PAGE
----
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Jacinda Ardern bringing her baby to the UN is an important milestone for all mothers

Working parents are stronger when their working environments allow them to be whole people. Sometimes, that means a baby is coming to a meeting. Even if it's at the UN.

Jacinda Ardern bringing her baby to the UN is an important milestone for all mothers

She's just 3 months old but little Neve Ardern Gayford —the first baby of New Zealand—made history this week when she met her mom, New Zealand Prime Minister Jacinda Ardern, on the floor of the United Nations General Assembly.

This history-making moment will surely inspire the mothers of New Zealand, but it matters for mothers around the world. Neve's presence at the UN proves that mothers have a place there, and in every other level of government and business.

As Samantha Power, the former US Ambassador to the UN wrote on Twitter: "I cannot stress how much the @UN - and the governments that comprise it - need this."


Ardern agrees. "I want to normalize it," she told CNN's Christiane Amanpour. "If we want to make workplaces more open, we need to acknowledge logistical challenges... by being more open it might create a path for other women."

Ardern's partner, TV host Clarke Gayford, is Neve's primary caregiver, but he's not quite a stay-at-home dad to Neve. Father and daughter often accompany Ardern to work, as she's breastfeeding. When Ardern was speaking at the UN this week, she knew her partner and her baby were in the building, but she was surprised to see her daughter on the floor of the assembly.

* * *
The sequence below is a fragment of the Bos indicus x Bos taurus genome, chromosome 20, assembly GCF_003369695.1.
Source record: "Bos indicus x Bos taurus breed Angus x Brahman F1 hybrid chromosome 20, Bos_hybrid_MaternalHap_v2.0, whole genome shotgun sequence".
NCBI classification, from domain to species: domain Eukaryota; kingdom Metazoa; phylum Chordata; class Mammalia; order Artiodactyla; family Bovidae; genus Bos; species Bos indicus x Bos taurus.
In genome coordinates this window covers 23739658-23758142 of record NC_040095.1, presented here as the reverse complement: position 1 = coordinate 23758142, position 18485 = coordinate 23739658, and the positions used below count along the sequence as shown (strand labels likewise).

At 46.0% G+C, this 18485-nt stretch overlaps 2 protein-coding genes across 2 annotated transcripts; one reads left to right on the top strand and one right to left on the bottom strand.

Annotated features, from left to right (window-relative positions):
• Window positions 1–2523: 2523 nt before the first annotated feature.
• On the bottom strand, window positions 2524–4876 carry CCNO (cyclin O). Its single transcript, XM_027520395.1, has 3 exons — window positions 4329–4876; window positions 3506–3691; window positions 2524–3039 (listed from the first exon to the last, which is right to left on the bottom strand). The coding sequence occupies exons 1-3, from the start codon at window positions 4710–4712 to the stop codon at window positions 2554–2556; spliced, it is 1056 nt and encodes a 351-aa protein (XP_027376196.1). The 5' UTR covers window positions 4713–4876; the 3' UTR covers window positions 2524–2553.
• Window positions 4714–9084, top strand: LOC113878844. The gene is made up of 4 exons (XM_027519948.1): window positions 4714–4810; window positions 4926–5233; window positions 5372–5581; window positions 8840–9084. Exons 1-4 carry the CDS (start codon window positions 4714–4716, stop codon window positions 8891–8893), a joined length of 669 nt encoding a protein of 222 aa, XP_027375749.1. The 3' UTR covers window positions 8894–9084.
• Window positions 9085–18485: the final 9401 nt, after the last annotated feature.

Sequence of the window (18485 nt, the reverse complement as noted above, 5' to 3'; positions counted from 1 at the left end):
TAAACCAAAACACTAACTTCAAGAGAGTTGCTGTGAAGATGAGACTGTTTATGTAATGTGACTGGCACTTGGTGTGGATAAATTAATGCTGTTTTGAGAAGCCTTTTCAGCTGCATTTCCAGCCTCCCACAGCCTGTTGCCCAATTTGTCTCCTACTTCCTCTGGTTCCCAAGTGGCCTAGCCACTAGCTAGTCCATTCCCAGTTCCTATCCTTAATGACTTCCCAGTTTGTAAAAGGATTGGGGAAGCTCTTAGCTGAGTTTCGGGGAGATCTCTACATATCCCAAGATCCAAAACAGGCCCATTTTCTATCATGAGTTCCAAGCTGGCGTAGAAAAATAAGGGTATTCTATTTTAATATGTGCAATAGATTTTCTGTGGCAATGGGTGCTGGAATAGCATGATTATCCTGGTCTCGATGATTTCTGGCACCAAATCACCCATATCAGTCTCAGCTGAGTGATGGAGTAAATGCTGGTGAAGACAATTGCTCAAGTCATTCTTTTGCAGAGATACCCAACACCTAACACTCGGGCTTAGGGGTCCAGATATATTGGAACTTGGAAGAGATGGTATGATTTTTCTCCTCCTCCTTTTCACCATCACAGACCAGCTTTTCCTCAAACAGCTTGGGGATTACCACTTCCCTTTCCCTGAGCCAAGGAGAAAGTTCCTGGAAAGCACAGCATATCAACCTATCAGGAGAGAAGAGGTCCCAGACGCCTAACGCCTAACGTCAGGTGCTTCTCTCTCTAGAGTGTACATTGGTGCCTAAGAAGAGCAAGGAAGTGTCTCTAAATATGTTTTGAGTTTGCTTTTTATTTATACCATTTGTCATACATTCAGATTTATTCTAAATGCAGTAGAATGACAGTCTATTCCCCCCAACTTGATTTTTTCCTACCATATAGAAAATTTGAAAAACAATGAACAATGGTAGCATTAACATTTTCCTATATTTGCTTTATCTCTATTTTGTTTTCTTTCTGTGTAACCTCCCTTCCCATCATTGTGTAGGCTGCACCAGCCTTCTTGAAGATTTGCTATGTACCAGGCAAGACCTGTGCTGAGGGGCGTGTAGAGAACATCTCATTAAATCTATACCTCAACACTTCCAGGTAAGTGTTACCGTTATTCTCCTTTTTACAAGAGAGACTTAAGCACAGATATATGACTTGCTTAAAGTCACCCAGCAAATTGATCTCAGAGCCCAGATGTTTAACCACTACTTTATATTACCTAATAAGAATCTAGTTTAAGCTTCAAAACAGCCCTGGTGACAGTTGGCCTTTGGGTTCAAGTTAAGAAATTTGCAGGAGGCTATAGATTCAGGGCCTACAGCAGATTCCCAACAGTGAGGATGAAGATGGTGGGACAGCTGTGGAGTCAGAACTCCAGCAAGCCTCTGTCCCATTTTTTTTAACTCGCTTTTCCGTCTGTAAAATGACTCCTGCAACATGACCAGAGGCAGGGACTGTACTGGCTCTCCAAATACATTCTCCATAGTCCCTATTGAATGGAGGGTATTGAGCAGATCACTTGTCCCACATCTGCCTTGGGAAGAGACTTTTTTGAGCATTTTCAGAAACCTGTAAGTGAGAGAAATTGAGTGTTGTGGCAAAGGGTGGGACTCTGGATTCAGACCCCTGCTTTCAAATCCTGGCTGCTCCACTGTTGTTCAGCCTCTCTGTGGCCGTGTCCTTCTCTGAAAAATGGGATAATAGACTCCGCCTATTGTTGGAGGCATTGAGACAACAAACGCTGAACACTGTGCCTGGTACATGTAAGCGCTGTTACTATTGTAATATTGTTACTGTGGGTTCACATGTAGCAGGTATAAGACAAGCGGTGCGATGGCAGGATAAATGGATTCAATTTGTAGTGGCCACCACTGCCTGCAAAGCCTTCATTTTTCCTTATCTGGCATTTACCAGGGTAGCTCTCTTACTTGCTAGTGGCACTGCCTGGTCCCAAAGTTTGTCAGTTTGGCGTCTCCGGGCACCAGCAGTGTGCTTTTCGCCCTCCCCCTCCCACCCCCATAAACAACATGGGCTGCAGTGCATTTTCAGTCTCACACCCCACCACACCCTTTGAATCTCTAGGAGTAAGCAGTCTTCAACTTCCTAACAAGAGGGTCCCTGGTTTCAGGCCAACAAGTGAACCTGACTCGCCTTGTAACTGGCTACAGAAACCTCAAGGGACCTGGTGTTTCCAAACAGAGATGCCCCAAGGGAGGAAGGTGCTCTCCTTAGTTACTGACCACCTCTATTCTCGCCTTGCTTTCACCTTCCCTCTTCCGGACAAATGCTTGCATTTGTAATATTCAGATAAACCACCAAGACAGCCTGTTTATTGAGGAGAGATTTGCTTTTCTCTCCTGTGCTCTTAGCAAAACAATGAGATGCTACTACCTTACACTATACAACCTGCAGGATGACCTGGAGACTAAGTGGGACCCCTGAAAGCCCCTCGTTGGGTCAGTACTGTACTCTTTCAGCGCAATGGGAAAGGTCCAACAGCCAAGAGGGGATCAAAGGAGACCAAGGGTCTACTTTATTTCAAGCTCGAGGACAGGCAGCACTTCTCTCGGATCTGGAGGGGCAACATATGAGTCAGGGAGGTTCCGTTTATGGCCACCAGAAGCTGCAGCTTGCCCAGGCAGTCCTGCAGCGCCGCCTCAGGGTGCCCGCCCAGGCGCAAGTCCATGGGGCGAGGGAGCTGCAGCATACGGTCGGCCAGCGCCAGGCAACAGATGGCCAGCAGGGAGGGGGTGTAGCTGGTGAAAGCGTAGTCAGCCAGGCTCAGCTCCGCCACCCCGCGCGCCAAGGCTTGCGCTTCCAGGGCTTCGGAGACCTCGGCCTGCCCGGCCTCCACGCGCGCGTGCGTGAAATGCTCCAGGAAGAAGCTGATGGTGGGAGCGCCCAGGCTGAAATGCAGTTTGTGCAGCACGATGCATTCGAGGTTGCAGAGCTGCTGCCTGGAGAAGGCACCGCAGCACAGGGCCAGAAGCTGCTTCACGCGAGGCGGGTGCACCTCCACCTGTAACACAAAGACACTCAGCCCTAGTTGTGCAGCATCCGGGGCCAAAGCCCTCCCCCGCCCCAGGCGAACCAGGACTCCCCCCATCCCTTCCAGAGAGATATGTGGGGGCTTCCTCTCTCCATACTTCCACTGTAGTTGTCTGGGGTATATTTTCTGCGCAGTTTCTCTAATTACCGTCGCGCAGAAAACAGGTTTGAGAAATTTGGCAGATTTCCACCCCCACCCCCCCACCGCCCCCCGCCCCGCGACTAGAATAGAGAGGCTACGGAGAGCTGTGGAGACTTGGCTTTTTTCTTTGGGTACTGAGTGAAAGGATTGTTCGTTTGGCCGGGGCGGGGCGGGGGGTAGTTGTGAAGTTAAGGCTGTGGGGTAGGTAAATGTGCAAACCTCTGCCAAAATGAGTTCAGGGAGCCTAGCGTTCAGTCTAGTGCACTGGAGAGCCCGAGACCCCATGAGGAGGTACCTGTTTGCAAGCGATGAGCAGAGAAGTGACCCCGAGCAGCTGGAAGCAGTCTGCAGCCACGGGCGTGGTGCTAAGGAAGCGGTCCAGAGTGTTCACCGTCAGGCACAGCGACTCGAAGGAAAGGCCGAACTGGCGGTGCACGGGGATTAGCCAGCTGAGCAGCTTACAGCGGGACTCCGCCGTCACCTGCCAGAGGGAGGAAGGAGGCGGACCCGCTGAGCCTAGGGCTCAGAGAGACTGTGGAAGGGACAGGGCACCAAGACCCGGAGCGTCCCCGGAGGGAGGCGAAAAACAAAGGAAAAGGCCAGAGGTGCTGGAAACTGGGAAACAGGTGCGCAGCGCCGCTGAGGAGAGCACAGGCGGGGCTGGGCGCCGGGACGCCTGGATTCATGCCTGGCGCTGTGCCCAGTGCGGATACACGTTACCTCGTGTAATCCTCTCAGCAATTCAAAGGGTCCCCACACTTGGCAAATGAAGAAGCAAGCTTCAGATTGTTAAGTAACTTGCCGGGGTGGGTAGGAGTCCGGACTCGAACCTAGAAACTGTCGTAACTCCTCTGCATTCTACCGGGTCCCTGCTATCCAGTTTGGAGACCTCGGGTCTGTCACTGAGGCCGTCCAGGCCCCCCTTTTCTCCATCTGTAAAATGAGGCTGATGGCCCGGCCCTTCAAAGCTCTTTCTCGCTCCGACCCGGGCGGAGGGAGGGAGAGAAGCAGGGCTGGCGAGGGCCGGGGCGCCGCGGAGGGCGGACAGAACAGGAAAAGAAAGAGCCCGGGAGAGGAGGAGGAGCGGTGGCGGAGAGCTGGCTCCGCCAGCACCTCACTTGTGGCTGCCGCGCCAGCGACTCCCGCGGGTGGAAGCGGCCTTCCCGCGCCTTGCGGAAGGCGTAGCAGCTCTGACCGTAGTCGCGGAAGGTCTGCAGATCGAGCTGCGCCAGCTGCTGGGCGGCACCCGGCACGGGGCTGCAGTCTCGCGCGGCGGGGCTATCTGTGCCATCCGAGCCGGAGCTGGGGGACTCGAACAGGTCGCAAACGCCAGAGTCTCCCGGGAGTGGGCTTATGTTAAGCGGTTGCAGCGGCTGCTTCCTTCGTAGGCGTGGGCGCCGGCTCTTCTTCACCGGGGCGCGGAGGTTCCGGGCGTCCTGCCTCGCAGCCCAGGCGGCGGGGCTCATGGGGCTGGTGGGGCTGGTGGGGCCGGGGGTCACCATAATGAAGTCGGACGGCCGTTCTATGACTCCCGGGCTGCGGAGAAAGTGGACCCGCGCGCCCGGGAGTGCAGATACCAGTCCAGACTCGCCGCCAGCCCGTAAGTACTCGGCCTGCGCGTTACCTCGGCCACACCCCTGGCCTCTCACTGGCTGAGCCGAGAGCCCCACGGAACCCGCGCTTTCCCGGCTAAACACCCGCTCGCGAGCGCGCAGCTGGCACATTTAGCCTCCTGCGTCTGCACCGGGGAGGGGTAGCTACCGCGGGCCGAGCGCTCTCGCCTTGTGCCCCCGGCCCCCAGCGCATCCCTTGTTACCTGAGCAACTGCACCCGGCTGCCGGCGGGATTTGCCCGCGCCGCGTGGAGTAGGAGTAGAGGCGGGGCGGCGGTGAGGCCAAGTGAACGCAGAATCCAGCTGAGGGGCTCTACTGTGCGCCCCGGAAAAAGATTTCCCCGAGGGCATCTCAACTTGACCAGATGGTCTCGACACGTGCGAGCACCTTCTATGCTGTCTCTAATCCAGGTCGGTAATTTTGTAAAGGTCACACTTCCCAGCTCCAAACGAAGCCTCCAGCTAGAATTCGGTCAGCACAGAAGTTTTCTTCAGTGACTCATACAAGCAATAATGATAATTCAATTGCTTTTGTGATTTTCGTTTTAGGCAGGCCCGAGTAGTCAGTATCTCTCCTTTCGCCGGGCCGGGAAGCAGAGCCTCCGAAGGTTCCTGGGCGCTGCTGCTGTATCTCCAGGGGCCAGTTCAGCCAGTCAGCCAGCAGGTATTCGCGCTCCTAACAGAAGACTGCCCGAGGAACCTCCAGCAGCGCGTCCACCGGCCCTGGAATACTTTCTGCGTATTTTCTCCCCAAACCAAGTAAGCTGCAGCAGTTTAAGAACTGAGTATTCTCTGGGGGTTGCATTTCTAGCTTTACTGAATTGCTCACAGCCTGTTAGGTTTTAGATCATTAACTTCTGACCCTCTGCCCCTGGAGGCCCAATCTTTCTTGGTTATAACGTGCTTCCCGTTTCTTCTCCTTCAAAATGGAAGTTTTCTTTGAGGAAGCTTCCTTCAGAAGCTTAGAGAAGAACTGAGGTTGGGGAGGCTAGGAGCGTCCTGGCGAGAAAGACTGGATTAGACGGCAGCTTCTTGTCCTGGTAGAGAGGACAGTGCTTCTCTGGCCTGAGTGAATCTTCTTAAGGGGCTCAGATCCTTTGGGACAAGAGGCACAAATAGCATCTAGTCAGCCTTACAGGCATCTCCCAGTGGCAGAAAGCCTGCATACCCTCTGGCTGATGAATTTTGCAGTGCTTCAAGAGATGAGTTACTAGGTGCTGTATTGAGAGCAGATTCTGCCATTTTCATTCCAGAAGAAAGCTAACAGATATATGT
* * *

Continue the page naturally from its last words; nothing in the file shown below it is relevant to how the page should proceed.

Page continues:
"Actually I was speaking and I came down from the podium, to find that she was there on the General Assembly floor - and there's actually an image that captures the moment when I see her there... It was just delightful to see her there," the PM told CNN.

Ardern says it's important to note that she and Gayford do have help with childcare, and that balancing Gayford's (now part-time) career with her incredibly demanding job would be impossible without it. When a leader of a nation can so intimately relate with the struggles working parents face, it's natural that policy will reflect that, as it is in New Zealand.

"My appreciation of parents, mothers and solo mothers particularly, parents who do it on their own, my appreciation for that has increased tenfold. I already had that appreciation but it's gone another level. Our focus on family-friendly policies - we'd already implemented for instance 26 weeks paid parental leave in New Zealand - so now I just had that extra strength of feeling behind that being the right thing to do," Ardern recently told the TODAY show, adding that being a mom has changed her in ways she expected after watching her sister welcome two children.

"I'm very close to her and I've watched her go through that journey. so I had a sense of it. You don't know until you're there. It's met my expectations. My joy, though, has far surpassed my expectations," she told TODAY.

Far too often, working mothers have to change their career expectations, or put aside that part of their life and almost pretend they are not a parent when it comes to work. Ardern proves that mothers don't have to compartmentalize their lives. Working parents are stronger when their working environments allow them to be whole people.

Sometimes, that means a baby is coming to a meeting. Even if it's at the UN.

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